By John Holl
Recently, I’ve been told that my beer does not have enough foam. I’ve also been told that my beer has too much foam. In both cases, the arguments were linked to products that could either add to a beer’s head, or reduce it greatly.
I first learned of my potential foam problem last autumn at a trade show in Las Vegas when I was introduced to the Sonic Foamer – a plastic device that is shaped like and resembles one of those doohickeys you get at restaurants while you’re waiting for a table.
You know, the kind that lights up and buzzes when the host is ready to seat you.
The Sonic Foamer has a circle-shaped impression on the top that you are supposed to fill with water and set your beer upon. When the beer you’re drinking loses its attractive head you simply push a button and “a finely calibrated, ultrasonic vibration which invisibly passes through the water and into the beer,” is released according to the company. “The vibration activates the gases to create consistent sized bubbles for the perfect foam head.”
It’s a fine device and occasionally fun to push a button and watch carbonation rocket upwards. The only downside – aside from the occasional battery change – is the water droplets that fall from the bottom of the glass onto your shirt as you drink.
But, why should we care about foam? Do we really need a device that foams up our beers? I asked Grant McCracken, a brewer with the Boston Beer Company, makers of Samuel Adams, to weigh in.
“Primarily, foam delivers and releases the aromatic compounds of the hops, malt and yeast from the beer into the drinkers olfactory glands, inside the nose,” he said. “Each bubble of foam is in essence an aroma balloon, which pops and releases the wonderful aromas in beer over time.”
A good head atop a beer can also be important in the flavor and texture of the beer, he said. “It’s also alluring from a visual perspective.”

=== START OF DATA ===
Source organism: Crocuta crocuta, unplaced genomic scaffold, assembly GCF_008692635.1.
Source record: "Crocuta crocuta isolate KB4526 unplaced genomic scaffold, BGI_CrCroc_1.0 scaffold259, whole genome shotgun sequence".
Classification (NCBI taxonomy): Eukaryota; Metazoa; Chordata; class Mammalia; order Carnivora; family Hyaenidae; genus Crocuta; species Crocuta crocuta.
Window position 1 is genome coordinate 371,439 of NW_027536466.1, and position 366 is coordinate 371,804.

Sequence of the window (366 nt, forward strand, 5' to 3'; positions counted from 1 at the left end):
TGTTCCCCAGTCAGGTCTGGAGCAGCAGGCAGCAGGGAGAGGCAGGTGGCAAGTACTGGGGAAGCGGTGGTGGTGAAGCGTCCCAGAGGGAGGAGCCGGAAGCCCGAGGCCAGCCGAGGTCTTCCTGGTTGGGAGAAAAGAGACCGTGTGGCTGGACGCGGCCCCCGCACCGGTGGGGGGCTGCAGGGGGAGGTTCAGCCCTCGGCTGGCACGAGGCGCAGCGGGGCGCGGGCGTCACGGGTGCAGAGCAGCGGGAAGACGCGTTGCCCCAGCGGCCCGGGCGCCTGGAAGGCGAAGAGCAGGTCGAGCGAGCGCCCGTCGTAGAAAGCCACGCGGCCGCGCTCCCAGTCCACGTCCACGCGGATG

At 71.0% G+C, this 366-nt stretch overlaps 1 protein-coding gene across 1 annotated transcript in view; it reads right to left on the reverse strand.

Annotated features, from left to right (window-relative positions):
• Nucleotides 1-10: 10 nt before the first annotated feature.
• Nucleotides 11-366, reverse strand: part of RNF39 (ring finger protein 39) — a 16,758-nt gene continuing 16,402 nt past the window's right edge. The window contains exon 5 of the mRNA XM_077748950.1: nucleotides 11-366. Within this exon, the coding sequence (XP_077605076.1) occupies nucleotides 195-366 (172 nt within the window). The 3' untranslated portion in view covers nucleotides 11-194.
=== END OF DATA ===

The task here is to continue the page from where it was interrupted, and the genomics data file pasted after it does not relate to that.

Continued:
That’s exactly what the makers of another foam enhancing device want you to think of when it comes to their product, the Menu Beer Foamer.
It resembles a milk frother without the heating element, and just asks the user to pour up to ½ inch of beer into the device, let the whisk do its thing for a minute or so, and then pour the dense foam atop the rest of your already poured beer. A video of the product in action may be found here.
If you don’t want to invest in foaming technology, there’s always the manual method. McCracken explains:
Slowly pour beer into a glass at a 45° angle. Pour the beer, against the middle of the slope of the glass and at the half-way point bring the glass at a 90° angle and continue to pour in the middle of the glass, pulling away near the end if needed to get the requisite inch to inch and a half height.
Do not use spotty or dirty glassware that might have detergent oils built up on them as these substances will destroy the structure of the foam. There are glasses (like the Boston Lager Perfect Pint) that keep the foam tighter to the top of the glass by using a rounded middle and narrow top. Nucleation sites on the bottom of a glass also continually release more CO2, thereby replenishing the aromatic foam at the top.
There are some styles that benefit from a fluffy thick head, and McCracken says having that atop a beer “provides a thicker, smoother contrasting texture, enhancing the overall mouthfeel.
“In many ways, it gives the beer an almost dessert-like quality. Another not-so-apparent benefit of foam is that it’s alluring from a visual perspective,” he said. “It provides some contrast in the appearance in color and texture, enhancing the general appeal of the drinking experience.”
However if appearance and flavor are not your thing, and you just want to “chug a few beers and chill,” well the creator of the Gravity Gulp is here to help.
According to a press release the device “facilitates a quick, steady flow of a beverage into the user’s mouth and with less foam. In doing so, it allows an individual to consume beer faster. As a result, it helps prevent wastage and it could help reduce bloating.”
Less foam is acceptable, says McCracken, with certain styles like strong barrel-aged beers, braggots, and, of course, cask conditioned ales. Something tells me however that the Gravity Gulp guys didn’t have those styles in mind when coming up with the idea.
John Holl is the author of the American Craft Beer Cookbook and editor of All About Beer Magazine. He lives in Jersey City. Contact him via Twitter @John_Holl or JohnHoll@gmail.com